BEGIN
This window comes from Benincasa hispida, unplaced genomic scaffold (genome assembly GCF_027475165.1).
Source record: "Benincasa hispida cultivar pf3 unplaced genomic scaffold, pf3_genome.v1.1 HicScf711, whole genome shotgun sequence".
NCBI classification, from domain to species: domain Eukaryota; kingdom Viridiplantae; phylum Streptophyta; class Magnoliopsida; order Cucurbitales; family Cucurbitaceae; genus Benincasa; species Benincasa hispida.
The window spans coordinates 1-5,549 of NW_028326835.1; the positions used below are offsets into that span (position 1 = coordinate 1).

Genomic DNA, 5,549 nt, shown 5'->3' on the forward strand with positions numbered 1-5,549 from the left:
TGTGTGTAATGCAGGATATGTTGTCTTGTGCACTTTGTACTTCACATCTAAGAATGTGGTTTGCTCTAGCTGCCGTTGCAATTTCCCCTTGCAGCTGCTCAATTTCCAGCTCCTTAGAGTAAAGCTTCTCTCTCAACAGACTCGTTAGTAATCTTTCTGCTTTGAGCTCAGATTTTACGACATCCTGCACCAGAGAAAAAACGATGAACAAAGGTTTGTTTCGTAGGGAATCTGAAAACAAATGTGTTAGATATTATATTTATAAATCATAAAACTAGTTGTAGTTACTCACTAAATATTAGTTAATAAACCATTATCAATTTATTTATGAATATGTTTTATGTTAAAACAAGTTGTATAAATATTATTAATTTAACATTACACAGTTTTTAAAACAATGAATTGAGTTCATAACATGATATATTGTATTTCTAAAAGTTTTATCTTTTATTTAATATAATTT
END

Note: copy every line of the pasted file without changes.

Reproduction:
This window comes from Benincasa hispida, unplaced genomic scaffold (genome assembly GCF_027475165.1).
Source record: "Benincasa hispida cultivar pf3 unplaced genomic scaffold, pf3_genome.v1.1 HicScf711, whole genome shotgun sequence".
NCBI classification, from domain to species: domain Eukaryota; kingdom Viridiplantae; phylum Streptophyta; class Magnoliopsida; order Cucurbitales; family Cucurbitaceae; genus Benincasa; species Benincasa hispida.
The window spans coordinates 1-5,549 of NW_028326835.1; the positions used below are offsets into that span (position 1 = coordinate 1).

Genomic DNA, 5,549 nt, shown 5'->3' on the forward strand with positions numbered 1-5,549 from the left:
TGTGTGTAATGCAGGATATGTTGTCTTGTGCACTTTGTACTTCACATCTAAGAATGTGGTTTGCTCTAGCTGCCGTTGCAATTTCCCCTTGCAGCTGCTCAATTTCCAGCTCCTTAGAGTAAAGCTTCTCTCTCAACAGACTCGTTAGTAATCTTTCTGCTTTGAGCTCAGATTTTACGACATCCTGCACCAGAGAAAAAACGATGAACAAAGGTTTGTTTCGTAGGGAATCTGAAAACAAATGTGTTAGATATTATATTTATAAATCATAAAACTAGTTGTAGTTACTCACTAAATATTAGTTAATAAACCATTATCAATTTATTTATGAATATGTTTTATGTTAAAACAAGTTGTATAAATATTATTAATTTAACATTACACAGTTTTTAAAACAATGAATTGAGTTCATAACATGATATATTGTATTTCTAAAAGTTTTATCTTTTATTTAATATAATTT